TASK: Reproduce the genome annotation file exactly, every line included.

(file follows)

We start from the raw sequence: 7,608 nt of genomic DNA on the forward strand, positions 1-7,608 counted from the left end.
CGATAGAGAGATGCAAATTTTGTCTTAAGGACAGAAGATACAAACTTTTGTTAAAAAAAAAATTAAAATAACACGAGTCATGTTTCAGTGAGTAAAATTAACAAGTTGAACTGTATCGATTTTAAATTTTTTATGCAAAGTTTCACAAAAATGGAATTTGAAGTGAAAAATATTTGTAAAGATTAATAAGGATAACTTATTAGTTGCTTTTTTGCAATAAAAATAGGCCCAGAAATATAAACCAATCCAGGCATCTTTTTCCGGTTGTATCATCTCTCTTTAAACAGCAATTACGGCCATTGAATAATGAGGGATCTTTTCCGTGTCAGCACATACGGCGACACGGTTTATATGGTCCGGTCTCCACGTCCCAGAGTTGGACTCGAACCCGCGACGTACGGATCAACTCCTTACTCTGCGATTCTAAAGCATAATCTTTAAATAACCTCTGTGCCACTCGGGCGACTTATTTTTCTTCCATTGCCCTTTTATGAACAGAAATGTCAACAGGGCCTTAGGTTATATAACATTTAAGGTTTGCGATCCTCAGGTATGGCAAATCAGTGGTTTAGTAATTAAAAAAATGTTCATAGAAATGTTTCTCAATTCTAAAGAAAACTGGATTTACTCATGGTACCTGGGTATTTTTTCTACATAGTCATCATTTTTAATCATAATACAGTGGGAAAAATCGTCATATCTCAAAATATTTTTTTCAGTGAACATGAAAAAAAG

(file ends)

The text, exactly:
We start from the raw sequence: 7,608 nt of genomic DNA on the forward strand, positions 1-7,608 counted from the left end.
CGATAGAGAGATGCAAATTTTGTCTTAAGGACAGAAGATACAAACTTTTGTTAAAAAAAAAATTAAAATAACACGAGTCATGTTTCAGTGAGTAAAATTAACAAGTTGAACTGTATCGATTTTAAATTTTTTATGCAAAGTTTCACAAAAATGGAATTTGAAGTGAAAAATATTTGTAAAGATTAATAAGGATAACTTATTAGTTGCTTTTTTGCAATAAAAATAGGCCCAGAAATATAAACCAATCCAGGCATCTTTTTCCGGTTGTATCATCTCTCTTTAAACAGCAATTACGGCCATTGAATAATGAGGGATCTTTTCCGTGTCAGCACATACGGCGACACGGTTTATATGGTCCGGTCTCCACGTCCCAGAGTTGGACTCGAACCCGCGACGTACGGATCAACTCCTTACTCTGCGATTCTAAAGCATAATCTTTAAATAACCTCTGTGCCACTCGGGCGACTTATTTTTCTTCCATTGCCCTTTTATGAACAGAAATGTCAACAGGGCCTTAGGTTATATAACATTTAAGGTTTGCGATCCTCAGGTATGGCAAATCAGTGGTTTAGTAATTAAAAAAATGTTCATAGAAATGTTTCTCAATTCTAAAGAAAACTGGATTTACTCATGGTACCTGGGTATTTTTTCTACATAGTCATCATTTTTAATCATAATACAGTGGGAAAAATCGTCATATCTCAAAATATTTTTTTCAGTGAACATGAAAAAAAG